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The Three Eyes   By: (1864-1941)

The Three Eyes by Maurice Leblanc

First Page:

THE THREE EYES

[Illustration: Bérangère stopped.... (The Three Eyes) Frontispiece]

The Three Eyes

BY MAURICE LEBLANC

TRANSLATED BY ALEXANDER TEIXEIRA DE MATTOS

AUTHOR OF " The Secret of Sarek ."

[Illustration]

FRONTISPIECE BY G. W. GAGE

A. L. BURT COMPANY Publishers New York

Published by arrangement with The Macaulay Company

Copyright, 1921, by THE MACAULAY COMPANY

All rights reserved

PRINTED IN U. S. A.

CONTENTS

CHAPTER PAGE I BERGERONNETTE 9 II THE "TRIANGULAR CIRCLES" 23 III AN EXECUTION 39 IV NOËL DORGEROUX'S SON 51 V THE KISS 66 VI ANXIETIES 86 VII THE FIERCE EYED MAN 99 VIII "SOME ONE WILL EMERGE FROM THE DARKNESS" 113 IX THE MAN WHO EMERGED FROM THE DARKNESS 132 X THE CROWD SEES 148 XI THE CATHEDRAL 161 XII THE "SHAPES" 174 XIII THE VEIL IS LIFTED 192 XIV MASSIGNAC AND VELMOT 214 XV THE SPLENDID THEORY 227 XVI WHERE LIPS UNITE 247 XVII SUPREME VISIONS 262 XVIII THE CHÂTEAU DE PRÉ BONY 275 XIX THE FORMULA 293

THE THREE EYES

CHAPTER I

BERGERONNETTE

For me the strange story dates back to that autumn day when my uncle Dorgeroux appeared, staggering and unhinged, in the doorway of the room which I occupied in his house, Haut Meudon Lodge.

None of us had set eyes on him for a week. A prey to that nervous exasperation into which the final test of any of his inventions invariably threw him, he was living among his furnaces and retorts, keeping every door shut, sleeping on a sofa, eating nothing but fruit and bread. And suddenly he stood before me, livid, wild eyed, stammering, emaciated, as though he had lately recovered from a long and dangerous illness.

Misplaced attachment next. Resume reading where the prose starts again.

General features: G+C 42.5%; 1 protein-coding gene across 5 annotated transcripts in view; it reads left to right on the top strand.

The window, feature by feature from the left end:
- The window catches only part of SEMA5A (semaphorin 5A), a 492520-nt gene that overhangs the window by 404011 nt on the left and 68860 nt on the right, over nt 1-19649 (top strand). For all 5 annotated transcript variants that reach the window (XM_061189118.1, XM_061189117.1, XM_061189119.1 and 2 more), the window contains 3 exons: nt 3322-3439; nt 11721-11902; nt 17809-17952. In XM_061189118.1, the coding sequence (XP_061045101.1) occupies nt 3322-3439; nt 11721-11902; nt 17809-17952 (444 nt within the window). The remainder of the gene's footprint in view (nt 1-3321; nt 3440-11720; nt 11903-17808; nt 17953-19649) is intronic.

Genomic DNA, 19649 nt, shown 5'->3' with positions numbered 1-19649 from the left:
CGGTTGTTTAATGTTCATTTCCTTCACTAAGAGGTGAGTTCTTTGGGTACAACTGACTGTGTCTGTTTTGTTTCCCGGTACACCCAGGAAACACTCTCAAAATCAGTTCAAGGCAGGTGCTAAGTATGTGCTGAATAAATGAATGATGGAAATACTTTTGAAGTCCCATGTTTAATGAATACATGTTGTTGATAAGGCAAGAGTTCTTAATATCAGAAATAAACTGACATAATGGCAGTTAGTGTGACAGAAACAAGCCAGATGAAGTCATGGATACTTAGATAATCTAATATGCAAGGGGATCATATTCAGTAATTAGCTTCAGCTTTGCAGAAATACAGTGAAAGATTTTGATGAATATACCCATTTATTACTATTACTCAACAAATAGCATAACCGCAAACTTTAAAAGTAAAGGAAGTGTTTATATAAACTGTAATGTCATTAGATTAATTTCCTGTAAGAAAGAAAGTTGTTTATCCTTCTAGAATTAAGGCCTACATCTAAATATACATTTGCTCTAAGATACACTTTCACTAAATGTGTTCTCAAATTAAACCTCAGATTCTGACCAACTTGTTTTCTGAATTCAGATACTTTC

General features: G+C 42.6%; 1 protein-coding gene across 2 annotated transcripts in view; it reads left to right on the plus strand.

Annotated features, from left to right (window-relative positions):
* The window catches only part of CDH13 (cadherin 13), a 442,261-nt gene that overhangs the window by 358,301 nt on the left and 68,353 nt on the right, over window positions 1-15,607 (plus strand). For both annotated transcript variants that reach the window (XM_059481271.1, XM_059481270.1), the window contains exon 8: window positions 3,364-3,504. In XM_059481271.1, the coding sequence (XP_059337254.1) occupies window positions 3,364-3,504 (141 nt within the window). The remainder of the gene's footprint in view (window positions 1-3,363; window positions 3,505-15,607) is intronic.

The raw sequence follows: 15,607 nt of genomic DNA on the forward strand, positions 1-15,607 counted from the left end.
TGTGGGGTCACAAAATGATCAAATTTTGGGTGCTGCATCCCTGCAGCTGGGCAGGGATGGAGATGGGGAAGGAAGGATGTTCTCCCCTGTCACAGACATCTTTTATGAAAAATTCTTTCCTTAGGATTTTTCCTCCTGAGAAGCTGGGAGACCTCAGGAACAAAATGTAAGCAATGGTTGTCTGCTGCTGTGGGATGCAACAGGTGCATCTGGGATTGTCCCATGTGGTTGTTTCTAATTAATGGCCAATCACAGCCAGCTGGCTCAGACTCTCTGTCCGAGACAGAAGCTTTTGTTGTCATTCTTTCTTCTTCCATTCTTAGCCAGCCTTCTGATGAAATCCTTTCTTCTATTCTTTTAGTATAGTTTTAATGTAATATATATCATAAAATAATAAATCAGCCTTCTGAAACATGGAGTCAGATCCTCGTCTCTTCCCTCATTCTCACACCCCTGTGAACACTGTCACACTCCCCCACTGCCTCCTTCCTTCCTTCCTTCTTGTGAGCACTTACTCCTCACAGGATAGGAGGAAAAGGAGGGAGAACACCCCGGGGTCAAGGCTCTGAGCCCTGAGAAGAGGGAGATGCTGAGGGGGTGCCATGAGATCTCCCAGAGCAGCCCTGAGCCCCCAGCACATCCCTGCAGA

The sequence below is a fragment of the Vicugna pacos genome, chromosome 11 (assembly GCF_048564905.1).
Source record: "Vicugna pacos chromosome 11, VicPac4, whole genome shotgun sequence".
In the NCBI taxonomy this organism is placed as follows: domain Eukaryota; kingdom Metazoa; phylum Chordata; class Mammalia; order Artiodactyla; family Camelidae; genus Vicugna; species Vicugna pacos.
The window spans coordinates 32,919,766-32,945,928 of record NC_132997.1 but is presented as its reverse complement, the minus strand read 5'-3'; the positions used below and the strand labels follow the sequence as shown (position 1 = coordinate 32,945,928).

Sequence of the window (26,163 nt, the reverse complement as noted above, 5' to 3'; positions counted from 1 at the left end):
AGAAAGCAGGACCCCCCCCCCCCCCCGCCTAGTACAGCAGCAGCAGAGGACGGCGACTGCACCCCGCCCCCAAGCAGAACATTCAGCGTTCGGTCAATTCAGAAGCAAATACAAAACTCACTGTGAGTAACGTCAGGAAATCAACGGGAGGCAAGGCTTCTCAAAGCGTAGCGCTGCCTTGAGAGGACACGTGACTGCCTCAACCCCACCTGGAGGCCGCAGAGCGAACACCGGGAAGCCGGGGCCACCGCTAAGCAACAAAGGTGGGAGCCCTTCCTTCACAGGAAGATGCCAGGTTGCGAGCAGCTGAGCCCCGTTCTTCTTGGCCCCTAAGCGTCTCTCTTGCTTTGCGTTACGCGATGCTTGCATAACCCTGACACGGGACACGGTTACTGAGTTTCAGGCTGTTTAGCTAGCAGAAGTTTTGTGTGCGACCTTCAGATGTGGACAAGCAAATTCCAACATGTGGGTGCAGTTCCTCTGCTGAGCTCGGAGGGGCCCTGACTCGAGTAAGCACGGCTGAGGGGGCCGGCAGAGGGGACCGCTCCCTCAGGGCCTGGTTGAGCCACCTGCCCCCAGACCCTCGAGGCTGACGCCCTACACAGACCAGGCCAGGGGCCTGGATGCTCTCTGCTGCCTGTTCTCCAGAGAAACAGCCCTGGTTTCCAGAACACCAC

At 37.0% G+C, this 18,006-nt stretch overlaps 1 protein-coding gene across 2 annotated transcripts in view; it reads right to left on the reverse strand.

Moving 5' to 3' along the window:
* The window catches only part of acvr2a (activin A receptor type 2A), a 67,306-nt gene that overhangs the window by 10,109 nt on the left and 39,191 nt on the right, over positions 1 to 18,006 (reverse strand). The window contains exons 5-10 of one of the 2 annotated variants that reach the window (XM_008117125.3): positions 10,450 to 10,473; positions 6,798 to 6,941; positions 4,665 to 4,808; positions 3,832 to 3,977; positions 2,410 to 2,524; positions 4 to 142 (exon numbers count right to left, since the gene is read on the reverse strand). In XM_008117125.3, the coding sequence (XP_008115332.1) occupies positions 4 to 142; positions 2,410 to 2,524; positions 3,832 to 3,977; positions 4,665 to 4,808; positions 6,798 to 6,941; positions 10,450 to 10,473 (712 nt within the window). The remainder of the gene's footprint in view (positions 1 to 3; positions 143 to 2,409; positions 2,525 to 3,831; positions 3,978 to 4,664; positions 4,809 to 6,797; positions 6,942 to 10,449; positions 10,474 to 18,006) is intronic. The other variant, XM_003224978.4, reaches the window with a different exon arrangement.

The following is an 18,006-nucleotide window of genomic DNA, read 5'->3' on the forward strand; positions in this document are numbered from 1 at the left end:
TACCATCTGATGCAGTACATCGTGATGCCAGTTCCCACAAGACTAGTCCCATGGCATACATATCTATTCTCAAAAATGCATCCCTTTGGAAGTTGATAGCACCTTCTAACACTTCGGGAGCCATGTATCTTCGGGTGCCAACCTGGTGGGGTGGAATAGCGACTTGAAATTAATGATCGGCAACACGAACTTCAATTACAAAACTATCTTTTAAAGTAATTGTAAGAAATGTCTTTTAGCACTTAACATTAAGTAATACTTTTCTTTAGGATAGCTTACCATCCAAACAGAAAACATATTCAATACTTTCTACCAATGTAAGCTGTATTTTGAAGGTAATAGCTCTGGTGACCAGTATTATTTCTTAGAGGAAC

He was really altered beyond recognition! For the first time I saw him wear unbuttoned the long, threadbare, stained frock coat which fitted his figure closely and which he never discarded even when making his experiments or arranging on the shelves of his laboratories the innumerable chemicals which he was in the habit of employing. His white tie, which, by way of contrast, was always clean, had become unfastened; and his shirt front was protruding from his waistcoat. As for his good, kind face, usually so grave and placid and still so young beneath the white curls that crowned his head, its features seemed unfamiliar, ravaged by conflicting expressions, no one of which obtained the upper hand over the others: violent expressions of terror and anguish in which I was surprised, at moments, to observe gleams of the maddest and most extravagant delight.

I could not get over my astonishment. What had happened during those few days? What tragedy could have caused the quiet, gentle Noël Dorgeroux to be so utterly beside himself?

"Are you ill, uncle?" I asked, anxiously, for I was exceedingly fond of him.

"No," he murmured, "no, I'm not ill."

"Then what is it? Please, what's the matter?"

"Nothing's the matter . . . nothing, I tell you."

I drew up a chair. He dropped into it and, at my entreaty, took a glass of water; but his hand trembled so that he was unable to lift it to his lips.

"Uncle, speak, for goodness' sake!" I cried. "I have never seen you in such a state. You must have gone through some great excitement."

"The greatest excitement of my life," he said, in a very low and lifeless voice. "Such excitement as nobody can have ever experienced before ... Continue reading book >>




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